If a Protective Order is in place, a Court can modify or rescind (void) it at any time during the term that the Order is in effect upon a showing of “good cause”.

Under Maryland Law, a Court can issue a Final Protective Order for up to one year.  Any requested modification can be with regard to the terms of the Order, or it can be to extend the length of time the Order will be in place.  However, prior to the Court modifying or rescinding an order, notice must be given to all affected persons eligible for relief, as well as the Respondent, and a hearing must be held.  In addition, while the Petition can only be filed up to the last day the Order is in effect, a hearing on the matter must be held within 30 days of the last day the Order is in effect, or else the Court loses jurisdiction over the matter, and you will lose the motion.

If you are the Petitioner, it is important that you apprise the Clerk if you are near the end of the term of an existing Order to avoid your motion getting denied due to untimeliness.  If you are a Respondent, you also need to be aware if a hearing is being held outside the 30-day period prescribed by the statute.

Courts have the ability to adapt an Order when there are changing circumstances. For example, the affected person may need an extension of the order for temporary possession and use of the family home.  He or she may need a modification of any temporary visitation order related to custody of a minor child.  There may need to change the award of emergency family maintenance, change provisions of the use and possession of a jointly owned vehicle, or even address arrangements regarding pets.  The Petitioner may also have reason to ask the Court to extend the length of time of the protection, or in the alternative, may ask that the Order be rescinded.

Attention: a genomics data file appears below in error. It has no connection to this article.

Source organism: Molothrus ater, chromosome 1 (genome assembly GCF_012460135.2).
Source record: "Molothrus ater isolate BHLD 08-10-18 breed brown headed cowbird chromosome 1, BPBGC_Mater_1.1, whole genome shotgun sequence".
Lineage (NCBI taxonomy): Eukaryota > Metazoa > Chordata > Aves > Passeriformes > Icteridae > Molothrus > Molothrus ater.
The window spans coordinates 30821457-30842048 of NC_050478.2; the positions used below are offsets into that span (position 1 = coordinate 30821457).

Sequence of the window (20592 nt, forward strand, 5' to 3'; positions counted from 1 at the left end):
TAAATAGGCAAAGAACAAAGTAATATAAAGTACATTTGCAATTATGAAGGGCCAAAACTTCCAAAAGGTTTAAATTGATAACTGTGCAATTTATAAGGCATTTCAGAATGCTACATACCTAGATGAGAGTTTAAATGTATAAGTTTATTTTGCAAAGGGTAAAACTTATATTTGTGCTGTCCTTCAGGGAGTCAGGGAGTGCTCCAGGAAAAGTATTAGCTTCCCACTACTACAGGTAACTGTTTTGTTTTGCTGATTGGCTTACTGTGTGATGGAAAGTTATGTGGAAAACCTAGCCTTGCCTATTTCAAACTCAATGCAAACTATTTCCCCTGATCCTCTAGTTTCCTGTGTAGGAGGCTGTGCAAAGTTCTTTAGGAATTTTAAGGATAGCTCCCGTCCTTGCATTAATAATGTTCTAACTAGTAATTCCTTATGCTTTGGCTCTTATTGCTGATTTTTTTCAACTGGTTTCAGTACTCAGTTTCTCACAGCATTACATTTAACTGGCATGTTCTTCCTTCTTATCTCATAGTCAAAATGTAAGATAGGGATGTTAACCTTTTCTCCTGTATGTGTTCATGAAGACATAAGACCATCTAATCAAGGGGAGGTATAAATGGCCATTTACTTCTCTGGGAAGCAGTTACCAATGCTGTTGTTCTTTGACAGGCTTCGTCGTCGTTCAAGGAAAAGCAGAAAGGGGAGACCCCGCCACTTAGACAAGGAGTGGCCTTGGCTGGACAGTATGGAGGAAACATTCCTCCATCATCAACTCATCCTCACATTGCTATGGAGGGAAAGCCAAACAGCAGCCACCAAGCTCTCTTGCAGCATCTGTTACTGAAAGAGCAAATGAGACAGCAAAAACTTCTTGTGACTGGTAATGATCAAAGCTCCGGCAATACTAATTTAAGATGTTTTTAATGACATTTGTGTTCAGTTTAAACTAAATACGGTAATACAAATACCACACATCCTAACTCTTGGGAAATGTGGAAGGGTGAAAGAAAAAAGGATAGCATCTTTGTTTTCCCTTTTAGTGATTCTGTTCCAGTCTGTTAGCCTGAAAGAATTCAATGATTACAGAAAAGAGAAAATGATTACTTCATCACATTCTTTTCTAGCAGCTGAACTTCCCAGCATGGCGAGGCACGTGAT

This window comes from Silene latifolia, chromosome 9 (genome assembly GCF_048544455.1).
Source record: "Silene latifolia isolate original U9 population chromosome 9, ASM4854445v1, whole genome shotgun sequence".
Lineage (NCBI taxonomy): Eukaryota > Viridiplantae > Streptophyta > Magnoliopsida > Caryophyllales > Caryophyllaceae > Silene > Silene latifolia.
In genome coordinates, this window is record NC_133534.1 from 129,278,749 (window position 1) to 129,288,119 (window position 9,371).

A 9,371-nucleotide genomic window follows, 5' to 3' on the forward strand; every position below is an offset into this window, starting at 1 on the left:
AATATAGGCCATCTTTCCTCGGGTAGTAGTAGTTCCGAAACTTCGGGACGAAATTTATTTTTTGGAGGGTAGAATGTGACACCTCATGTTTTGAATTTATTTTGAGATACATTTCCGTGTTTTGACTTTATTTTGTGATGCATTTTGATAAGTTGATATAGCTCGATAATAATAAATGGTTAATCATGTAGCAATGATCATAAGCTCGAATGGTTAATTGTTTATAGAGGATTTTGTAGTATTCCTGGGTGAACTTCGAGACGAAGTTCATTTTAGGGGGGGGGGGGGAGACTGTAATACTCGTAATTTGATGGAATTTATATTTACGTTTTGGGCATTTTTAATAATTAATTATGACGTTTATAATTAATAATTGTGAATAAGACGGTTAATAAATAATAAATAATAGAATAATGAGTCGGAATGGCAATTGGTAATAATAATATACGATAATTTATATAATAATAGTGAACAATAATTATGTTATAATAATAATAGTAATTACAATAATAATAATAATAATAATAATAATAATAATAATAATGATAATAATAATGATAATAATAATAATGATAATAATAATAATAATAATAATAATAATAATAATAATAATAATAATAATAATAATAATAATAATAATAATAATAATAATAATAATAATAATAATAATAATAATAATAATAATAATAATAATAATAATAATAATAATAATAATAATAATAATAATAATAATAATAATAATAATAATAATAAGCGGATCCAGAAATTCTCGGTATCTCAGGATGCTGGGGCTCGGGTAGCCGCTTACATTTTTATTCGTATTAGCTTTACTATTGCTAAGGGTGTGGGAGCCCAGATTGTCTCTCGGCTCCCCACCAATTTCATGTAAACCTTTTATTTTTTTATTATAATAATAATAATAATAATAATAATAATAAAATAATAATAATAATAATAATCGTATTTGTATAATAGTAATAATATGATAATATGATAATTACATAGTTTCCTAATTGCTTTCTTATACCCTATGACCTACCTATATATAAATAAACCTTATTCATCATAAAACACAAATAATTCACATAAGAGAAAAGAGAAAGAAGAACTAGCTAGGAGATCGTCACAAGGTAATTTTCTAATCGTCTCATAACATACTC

A Petitioner can ask the Court to extend the term of a Protective Order for an additional six-month period.  However, in addition to giving notice to all parties and having a hearing in open court, the person asking for the extension of the order must show “good cause”.

What does “good cause” mean?  In Maryland, neither the Legislature nor the courts have instituted a specific definition for “good cause”.  However, Black’s Law Dictionary defines it as “substantial reason, one that affords a legal excuse; a legally sufficient ground or reason.”   Any argument for good cause would need to include a rationale that the conduct which was the basis for the original order may well begin again if the order was no longer in effect.  The person asking for the extension does not need to prove more harm, just the reasonable concern that there could be harm without continuing protection by the Order.

If the Respondent commits a prohibited act during the term of the order, persons being protected can ask the Court to extend the Order for up to two years.  To win this motion, Petitioner must present evidence during a hearing that the Respondent committed one of the acts of violence listed in the law.

The Court will take very seriously any action which it deems to be in violation of a Protective Order and, if proven, the Court is likely to impose further sanctions on a Respondent who has been found guilty of violating an existing Order.  In addition to civil sanctions, that person could also face criminal charges.